close
Advertisement
Can't connect right now! retry

add The News to homescreen

tap to bring up your browser menu and select 'Add to homescreen' to pin the The News web app

Got it!

add The News to homescreen

tap to bring up your browser menu and select 'Add to homescreen' to pin the The News web app

Got it!
AFP
March 23, 2021

Poll points to AstraZeneca concerns as protests grow

World

AFP
March 23, 2021

Berlin: A poll unveiled on Monday showed trust in AstraZeneca’s coronavirus vaccine has plunged in many European countries, as the continent grapples with resurgent infections and Germany considers extending restrictions into April.

Thousands of protesters angry at Covid-19 restrictions rallied in cities across Europe over the weekend while several nations reimposed partial lockdowns. A memo from a group of Germany’s regions, seen by AFP, said the country’s partial lockdown should be extended into April because of rising infection rates driven by Covid-19 variants.

Travel needed to be cut to a minimum, with quarantines and negative tests required for those re-entering Germany, the memo warned. The prospect of further curbs will infuriate many, including 20,000 protesters who marched against existing restrictions in the Germany city of Kassel on Saturday.

Police there used water cannon, batons and pepper spray to disperse the crowds. Protesters also marched in Amsterdam, Vienna, the Bulgarian capital Sofia, and Switzerland over the weekend.

In the southern French city of Marseille, around 6,500 people took part in a carnival parade, flouting the new restrictions that came into force this weekend. Offering glimmer of hope, the European Union’s internal market commissioner, Thierry Breton, said that Europe could reach herd immunity by July 14, pointing to the expected ramping up of vaccine deliveries.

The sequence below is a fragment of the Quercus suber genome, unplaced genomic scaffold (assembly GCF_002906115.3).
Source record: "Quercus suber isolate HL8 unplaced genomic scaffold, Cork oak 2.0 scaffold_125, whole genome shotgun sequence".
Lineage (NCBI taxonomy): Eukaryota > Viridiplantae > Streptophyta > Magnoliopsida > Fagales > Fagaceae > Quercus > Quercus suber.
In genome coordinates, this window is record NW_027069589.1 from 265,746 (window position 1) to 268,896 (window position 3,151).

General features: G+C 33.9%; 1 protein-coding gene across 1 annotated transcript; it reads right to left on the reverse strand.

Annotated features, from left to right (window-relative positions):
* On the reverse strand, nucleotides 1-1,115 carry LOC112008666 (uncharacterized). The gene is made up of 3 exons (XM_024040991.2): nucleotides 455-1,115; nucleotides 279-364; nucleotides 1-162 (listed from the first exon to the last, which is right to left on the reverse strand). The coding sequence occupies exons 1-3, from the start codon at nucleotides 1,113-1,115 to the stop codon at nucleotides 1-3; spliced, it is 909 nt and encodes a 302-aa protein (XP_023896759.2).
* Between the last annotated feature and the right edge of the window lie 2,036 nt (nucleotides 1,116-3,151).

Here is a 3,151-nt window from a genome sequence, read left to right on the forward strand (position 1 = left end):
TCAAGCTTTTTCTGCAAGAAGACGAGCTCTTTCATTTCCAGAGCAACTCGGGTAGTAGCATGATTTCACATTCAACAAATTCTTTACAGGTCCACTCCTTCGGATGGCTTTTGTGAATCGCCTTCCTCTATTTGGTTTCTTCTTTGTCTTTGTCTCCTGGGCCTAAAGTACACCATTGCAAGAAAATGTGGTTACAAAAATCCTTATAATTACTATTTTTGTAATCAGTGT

But a new survey by British pollsters YouGov showed Monday that a majority of people in the biggest European Union member states -- including Germany, France, Spain and Italy -- now view AstraZeneca’s vaccine as unsafe.

This comes after several EU countries suspended the jab’s use earlier this month, pending a review by the European Medicines Agency (EMA) after dozens of isolated cases of blood clots and brain haemorrhages.

However, views of the Anglo-Swedish pharma giant’s jab remain overwhelmingly positive in Britain, where two-thirds of respondents said it is safe. Britain on Sunday warned the EU over its threat to halt exports of AstraZeneca’s vaccines, in a row that has heightened post-Brexit tensions between London and Brussels.

AstraZeneca has delivered only 30 percent of the 90 million doses it promised the EU for the first quarter, infuriating European leaders and complicating the continent’s already struggling rollout.

Brussels has accused London of operating its own de facto export ban to achieve its vaccine success, a claim furiously denied by the British government. The coronavirus, which has killed more than 2.7 million people, has been spreading faster recently, with new infections up globally by 14 percent in the last week, according to AFP data.

The EU said Sunday that a summit scheduled for Thursday and Friday in Brussels will not be held in person because of the accelerating third wave of the coronavirus in Europe.

Residents in Poland, parts of France, and Ukraine’s capital Kiev were the latest to face fresh curbs from Saturday. Restrictions were also returning in parts of Asia.

Churches in the Philippines’ capital Manila will be closed, eating inside restaurants banned and leisure travel outside the city curbed under new rules. And in northern India, the government warned that a huge Hindu religious gathering could turn into a superspreader event, calling for increased testing of the large crowds of -- mostly maskless -- pilgrims.

The annual Kumbh Mela festival, shortened from three months to 30 days, attracted more than three million pilgrims in one day earlier this month. US authorities have, meanwhile, imposed a state of emergency and a curfew in Miami Beach, Florida, to deal with crowds partying during spring break.